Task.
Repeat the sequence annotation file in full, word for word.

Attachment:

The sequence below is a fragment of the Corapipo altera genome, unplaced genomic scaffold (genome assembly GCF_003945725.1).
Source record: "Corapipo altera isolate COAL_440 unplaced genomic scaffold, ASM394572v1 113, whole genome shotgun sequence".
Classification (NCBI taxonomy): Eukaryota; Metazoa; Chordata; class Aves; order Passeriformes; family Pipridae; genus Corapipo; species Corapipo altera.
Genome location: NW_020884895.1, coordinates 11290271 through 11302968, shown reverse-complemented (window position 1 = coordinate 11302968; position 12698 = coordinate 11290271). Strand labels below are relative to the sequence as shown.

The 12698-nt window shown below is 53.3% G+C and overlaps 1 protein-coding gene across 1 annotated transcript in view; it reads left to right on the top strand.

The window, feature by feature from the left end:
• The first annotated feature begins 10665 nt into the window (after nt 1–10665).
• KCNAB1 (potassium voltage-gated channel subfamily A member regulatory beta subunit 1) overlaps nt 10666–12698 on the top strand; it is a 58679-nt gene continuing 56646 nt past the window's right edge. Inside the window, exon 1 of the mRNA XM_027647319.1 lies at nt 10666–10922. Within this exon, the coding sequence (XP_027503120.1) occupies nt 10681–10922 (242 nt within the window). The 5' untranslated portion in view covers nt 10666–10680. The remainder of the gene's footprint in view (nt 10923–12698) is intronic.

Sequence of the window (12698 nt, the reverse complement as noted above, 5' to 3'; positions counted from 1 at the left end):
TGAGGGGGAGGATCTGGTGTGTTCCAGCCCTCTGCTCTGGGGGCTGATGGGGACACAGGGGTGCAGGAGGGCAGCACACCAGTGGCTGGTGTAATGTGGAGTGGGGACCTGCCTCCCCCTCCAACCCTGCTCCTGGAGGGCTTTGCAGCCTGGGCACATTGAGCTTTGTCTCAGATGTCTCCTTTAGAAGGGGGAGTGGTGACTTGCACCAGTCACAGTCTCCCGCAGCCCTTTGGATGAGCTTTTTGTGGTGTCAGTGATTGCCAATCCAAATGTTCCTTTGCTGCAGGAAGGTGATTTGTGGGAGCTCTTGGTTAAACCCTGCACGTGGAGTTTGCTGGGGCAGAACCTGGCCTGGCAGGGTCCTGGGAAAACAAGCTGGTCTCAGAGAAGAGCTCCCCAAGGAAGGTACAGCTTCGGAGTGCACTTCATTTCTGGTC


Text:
The sequence below is a fragment of the Corapipo altera genome, unplaced genomic scaffold (genome assembly GCF_003945725.1).
Source record: "Corapipo altera isolate COAL_440 unplaced genomic scaffold, ASM394572v1 113, whole genome shotgun sequence".
Classification (NCBI taxonomy): Eukaryota; Metazoa; Chordata; class Aves; order Passeriformes; family Pipridae; genus Corapipo; species Corapipo altera.
Genome location: NW_020884895.1, coordinates 11290271 through 11302968, shown reverse-complemented (window position 1 = coordinate 11302968; position 12698 = coordinate 11290271). Strand labels below are relative to the sequence as shown.

The 12698-nt window shown below is 53.3% G+C and overlaps 1 protein-coding gene across 1 annotated transcript in view; it reads left to right on the top strand.

The window, feature by feature from the left end:
• The first annotated feature begins 10665 nt into the window (after nt 1–10665).
• KCNAB1 (potassium voltage-gated channel subfamily A member regulatory beta subunit 1) overlaps nt 10666–12698 on the top strand; it is a 58679-nt gene continuing 56646 nt past the window's right edge. Inside the window, exon 1 of the mRNA XM_027647319.1 lies at nt 10666–10922. Within this exon, the coding sequence (XP_027503120.1) occupies nt 10681–10922 (242 nt within the window). The 5' untranslated portion in view covers nt 10666–10680. The remainder of the gene's footprint in view (nt 10923–12698) is intronic.

Sequence of the window (12698 nt, the reverse complement as noted above, 5' to 3'; positions counted from 1 at the left end):
TGAGGGGGAGGATCTGGTGTGTTCCAGCCCTCTGCTCTGGGGGCTGATGGGGACACAGGGGTGCAGGAGGGCAGCACACCAGTGGCTGGTGTAATGTGGAGTGGGGACCTGCCTCCCCCTCCAACCCTGCTCCTGGAGGGCTTTGCAGCCTGGGCACATTGAGCTTTGTCTCAGATGTCTCCTTTAGAAGGGGGAGTGGTGACTTGCACCAGTCACAGTCTCCCGCAGCCCTTTGGATGAGCTTTTTGTGGTGTCAGTGATTGCCAATCCAAATGTTCCTTTGCTGCAGGAAGGTGATTTGTGGGAGCTCTTGGTTAAACCCTGCACGTGGAGTTTGCTGGGGCAGAACCTGGCCTGGCAGGGTCCTGGGAAAACAAGCTGGTCTCAGAGAAGAGCTCCCCAAGGAAGGTACAGCTTCGGAGTGCACTTCATTTCTGGTC